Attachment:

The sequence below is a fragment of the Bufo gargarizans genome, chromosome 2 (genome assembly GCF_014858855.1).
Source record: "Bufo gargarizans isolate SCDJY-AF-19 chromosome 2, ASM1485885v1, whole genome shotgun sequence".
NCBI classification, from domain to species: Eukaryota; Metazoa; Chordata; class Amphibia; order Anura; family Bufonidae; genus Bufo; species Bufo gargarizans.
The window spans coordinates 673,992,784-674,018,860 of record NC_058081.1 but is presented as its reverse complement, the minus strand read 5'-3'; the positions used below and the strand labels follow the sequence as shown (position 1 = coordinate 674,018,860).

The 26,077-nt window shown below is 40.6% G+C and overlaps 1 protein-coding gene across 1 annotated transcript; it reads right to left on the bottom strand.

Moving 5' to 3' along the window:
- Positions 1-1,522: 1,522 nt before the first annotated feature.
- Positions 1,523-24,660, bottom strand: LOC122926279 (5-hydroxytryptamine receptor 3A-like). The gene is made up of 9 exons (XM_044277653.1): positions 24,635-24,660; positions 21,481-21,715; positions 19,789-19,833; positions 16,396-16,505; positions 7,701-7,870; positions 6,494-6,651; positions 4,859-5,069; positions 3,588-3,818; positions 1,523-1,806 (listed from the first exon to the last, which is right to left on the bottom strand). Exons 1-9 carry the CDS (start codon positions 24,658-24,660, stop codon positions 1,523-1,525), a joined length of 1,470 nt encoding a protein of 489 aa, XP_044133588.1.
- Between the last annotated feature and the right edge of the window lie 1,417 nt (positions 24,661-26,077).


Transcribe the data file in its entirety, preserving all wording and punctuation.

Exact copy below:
The sequence below is a fragment of the Bufo gargarizans genome, chromosome 2 (genome assembly GCF_014858855.1).
Source record: "Bufo gargarizans isolate SCDJY-AF-19 chromosome 2, ASM1485885v1, whole genome shotgun sequence".
NCBI classification, from domain to species: Eukaryota; Metazoa; Chordata; class Amphibia; order Anura; family Bufonidae; genus Bufo; species Bufo gargarizans.
The window spans coordinates 673,992,784-674,018,860 of record NC_058081.1 but is presented as its reverse complement, the minus strand read 5'-3'; the positions used below and the strand labels follow the sequence as shown (position 1 = coordinate 674,018,860).

The 26,077-nt window shown below is 40.6% G+C and overlaps 1 protein-coding gene across 1 annotated transcript; it reads right to left on the bottom strand.

Moving 5' to 3' along the window:
- Positions 1-1,522: 1,522 nt before the first annotated feature.
- Positions 1,523-24,660, bottom strand: LOC122926279 (5-hydroxytryptamine receptor 3A-like). The gene is made up of 9 exons (XM_044277653.1): positions 24,635-24,660; positions 21,481-21,715; positions 19,789-19,833; positions 16,396-16,505; positions 7,701-7,870; positions 6,494-6,651; positions 4,859-5,069; positions 3,588-3,818; positions 1,523-1,806 (listed from the first exon to the last, which is right to left on the bottom strand). Exons 1-9 carry the CDS (start codon positions 24,658-24,660, stop codon positions 1,523-1,525), a joined length of 1,470 nt encoding a protein of 489 aa, XP_044133588.1.
- Between the last annotated feature and the right edge of the window lie 1,417 nt (positions 24,661-26,077).